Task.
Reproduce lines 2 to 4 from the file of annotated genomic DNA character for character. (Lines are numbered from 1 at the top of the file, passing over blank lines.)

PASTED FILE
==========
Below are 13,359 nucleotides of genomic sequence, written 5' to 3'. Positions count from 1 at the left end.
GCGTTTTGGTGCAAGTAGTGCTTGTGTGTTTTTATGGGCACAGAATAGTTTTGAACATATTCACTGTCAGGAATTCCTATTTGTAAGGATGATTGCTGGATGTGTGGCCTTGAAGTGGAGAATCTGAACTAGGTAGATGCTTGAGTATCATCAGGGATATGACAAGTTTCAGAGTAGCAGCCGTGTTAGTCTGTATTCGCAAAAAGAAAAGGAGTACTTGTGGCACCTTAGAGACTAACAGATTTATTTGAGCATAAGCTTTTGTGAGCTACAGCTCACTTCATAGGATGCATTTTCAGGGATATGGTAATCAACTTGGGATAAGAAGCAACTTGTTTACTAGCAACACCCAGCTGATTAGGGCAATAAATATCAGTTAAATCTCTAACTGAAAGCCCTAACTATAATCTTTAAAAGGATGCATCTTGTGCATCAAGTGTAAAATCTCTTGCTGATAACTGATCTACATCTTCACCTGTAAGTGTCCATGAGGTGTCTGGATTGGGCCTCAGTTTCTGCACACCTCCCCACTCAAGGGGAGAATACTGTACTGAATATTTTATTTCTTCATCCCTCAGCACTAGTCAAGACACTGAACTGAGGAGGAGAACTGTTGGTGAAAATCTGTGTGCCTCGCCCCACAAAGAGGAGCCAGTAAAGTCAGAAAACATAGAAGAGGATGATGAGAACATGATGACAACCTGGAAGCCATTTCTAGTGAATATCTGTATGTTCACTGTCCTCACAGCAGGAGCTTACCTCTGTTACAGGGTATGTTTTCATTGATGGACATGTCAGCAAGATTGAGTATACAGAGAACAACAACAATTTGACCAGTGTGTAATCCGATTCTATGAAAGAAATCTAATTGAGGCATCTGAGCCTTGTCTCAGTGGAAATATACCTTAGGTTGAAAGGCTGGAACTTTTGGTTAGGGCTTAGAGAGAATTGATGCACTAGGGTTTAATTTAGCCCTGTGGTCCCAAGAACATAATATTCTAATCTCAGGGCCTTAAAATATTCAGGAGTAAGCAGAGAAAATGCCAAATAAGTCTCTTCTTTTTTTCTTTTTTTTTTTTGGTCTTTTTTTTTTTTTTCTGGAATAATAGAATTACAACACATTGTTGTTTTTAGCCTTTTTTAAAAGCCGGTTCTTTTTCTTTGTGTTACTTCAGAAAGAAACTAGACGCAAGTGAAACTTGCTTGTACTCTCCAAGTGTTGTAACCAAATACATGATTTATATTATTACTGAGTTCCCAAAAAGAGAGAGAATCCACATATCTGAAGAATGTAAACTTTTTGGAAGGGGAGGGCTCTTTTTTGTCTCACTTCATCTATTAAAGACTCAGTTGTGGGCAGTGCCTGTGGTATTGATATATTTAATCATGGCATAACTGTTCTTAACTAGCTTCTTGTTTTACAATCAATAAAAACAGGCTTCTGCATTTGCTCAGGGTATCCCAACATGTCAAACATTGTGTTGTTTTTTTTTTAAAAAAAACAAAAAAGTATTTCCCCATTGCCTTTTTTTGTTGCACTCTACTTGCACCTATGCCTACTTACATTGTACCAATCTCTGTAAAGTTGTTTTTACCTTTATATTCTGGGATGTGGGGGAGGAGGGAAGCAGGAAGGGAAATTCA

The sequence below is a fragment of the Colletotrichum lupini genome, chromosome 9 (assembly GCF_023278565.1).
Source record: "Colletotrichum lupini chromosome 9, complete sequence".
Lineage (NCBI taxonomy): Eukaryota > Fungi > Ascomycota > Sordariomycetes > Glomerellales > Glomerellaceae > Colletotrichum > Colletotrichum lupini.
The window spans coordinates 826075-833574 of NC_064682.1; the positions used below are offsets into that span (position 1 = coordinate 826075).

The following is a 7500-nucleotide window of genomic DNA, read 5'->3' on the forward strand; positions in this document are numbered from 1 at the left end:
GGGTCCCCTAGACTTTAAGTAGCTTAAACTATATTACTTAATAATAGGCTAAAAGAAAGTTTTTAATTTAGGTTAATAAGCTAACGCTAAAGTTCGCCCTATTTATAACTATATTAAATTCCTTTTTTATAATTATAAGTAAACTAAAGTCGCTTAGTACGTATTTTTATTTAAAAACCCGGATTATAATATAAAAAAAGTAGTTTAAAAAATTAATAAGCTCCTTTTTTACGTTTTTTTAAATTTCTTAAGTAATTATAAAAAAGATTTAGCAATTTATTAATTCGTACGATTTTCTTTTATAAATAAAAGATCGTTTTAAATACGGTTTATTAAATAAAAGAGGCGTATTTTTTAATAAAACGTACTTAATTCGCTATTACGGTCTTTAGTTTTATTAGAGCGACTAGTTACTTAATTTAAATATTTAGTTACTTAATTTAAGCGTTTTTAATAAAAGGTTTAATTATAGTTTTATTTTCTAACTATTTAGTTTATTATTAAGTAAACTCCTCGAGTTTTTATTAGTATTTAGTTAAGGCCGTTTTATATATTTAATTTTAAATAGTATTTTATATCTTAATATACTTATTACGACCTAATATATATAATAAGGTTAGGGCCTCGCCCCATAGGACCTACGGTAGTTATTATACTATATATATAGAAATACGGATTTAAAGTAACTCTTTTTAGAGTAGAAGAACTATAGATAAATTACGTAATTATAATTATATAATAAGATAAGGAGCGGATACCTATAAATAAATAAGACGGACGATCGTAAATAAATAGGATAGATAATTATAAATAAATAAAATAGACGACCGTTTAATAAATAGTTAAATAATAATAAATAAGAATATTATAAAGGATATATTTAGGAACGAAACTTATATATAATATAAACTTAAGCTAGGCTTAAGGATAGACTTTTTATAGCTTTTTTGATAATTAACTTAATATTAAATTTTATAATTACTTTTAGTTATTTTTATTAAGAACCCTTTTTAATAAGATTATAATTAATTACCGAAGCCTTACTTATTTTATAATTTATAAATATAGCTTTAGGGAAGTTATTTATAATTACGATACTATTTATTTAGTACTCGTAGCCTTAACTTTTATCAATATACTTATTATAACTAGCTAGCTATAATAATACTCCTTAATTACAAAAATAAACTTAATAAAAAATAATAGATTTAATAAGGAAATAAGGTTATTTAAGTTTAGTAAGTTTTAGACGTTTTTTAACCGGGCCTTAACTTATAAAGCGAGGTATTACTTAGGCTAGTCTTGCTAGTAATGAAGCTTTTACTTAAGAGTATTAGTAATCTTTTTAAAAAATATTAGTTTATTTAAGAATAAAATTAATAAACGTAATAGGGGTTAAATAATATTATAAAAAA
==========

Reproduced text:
GCGTTTTGGTGCAAGTAGTGCTTGTGTGTTTTTATGGGCACAGAATAGTTTTGAACATATTCACTGTCAGGAATTCCTATTTGTAAGGATGATTGCTGGATGTGTGGCCTTGAAGTGGAGAATCTGAACTAGGTAGATGCTTGAGTATCATCAGGGATATGACAAGTTTCAGAGTAGCAGCCGTGTTAGTCTGTATTCGCAAAAAGAAAAGGAGTACTTGTGGCACCTTAGAGACTAACAGATTTATTTGAGCATAAGCTTTTGTGAGCTACAGCTCACTTCATAGGATGCATTTTCAGGGATATGGTAATCAACTTGGGATAAGAAGCAACTTGTTTACTAGCAACACCCAGCTGATTAGGGCAATAAATATCAGTTAAATCTCTAACTGAAAGCCCTAACTATAATCTTTAAAAGGATGCATCTTGTGCATCAAGTGTAAAATCTCTTGCTGATAACTGATCTACATCTTCACCTGTAAGTGTCCATGAGGTGTCTGGATTGGGCCTCAGTTTCTGCACACCTCCCCACTCAAGGGGAGAATACTGTACTGAATATTTTATTTCTTCATCCCTCAGCACTAGTCAAGACACTGAACTGAGGAGGAGAACTGTTGGTGAAAATCTGTGTGCCTCGCCCCACAAAGAGGAGCCAGTAAAGTCAGAAAACATAGAAGAGGATGATGAGAACATGATGACAACCTGGAAGCCATTTCTAGTGAATATCTGTATGTTCACTGTCCTCACAGCAGGAGCTTACCTCTGTTACAGGGTATGTTTTCATTGATGGACATGTCAGCAAGATTGAGTATACAGAGAACAACAACAATTTGACCAGTGTGTAATCCGATTCTATGAAAGAAATCTAATTGAGGCATCTGAGCCTTGTCTCAGTGGAAATATACCTTAGGTTGAAAGGCTGGAACTTTTGGTTAGGGCTTAGAGAGAATTGATGCACTAGGGTTTAATTTAGCCCTGTGGTCCCAAGAACATAATATTCTAATCTCAGGGCCTTAAAATATTCAGGAGTAAGCAGAGAAAATGCCAAATAAGTCTCTTCTTTTTTTCTTTTTTTTTTTTGGTCTTTTTTTTTTTTTTCTGGAATAATAGAATTACAACACATTGTTGTTTTTAGCCTTTTTTAAAAGCCGGTTCTTTTTCTTTGTGTTACTTCAGAAAGAAACTAGACGCAAGTGAAACTTGCTTGTACTCTCCAAGTGTTGTAACCAAATACATGATTTATATTATTACTGAGTTCCCAAAAAGAGAGAGAATCCACATATCTGAAGAATGTAAACTTTTTGGAAGGGGAGGGCTCTTTTTTGTCTCACTTCATCTATTAAAGACTCAGTTGTGGGCAGTGCCTGTGGTATTGATATATTTAATCATGGCATAACTGTTCTTAACTAGCTTCTTGTTTTACAATCAATAAAAACAGGCTTCTGCATTTGCTCAGGGTATCCCAACATGTCAAACATTGTGTTGTTTTTTTTTTAAAAAAAACAAAAAAGTATTTCCCCATTGCCTTTTTTTGTTGCACTCTACTTGCACCTATGCCTACTTACATTGTACCAATCTCTGTAAAGTTGTTTTTACCTTTATATTCTGGGATGTGGGGGAGGAGGGAAGCAGGAAGGGAAATTCA

The sequence below is a fragment of the Colletotrichum lupini genome, chromosome 9 (assembly GCF_023278565.1).
Source record: "Colletotrichum lupini chromosome 9, complete sequence".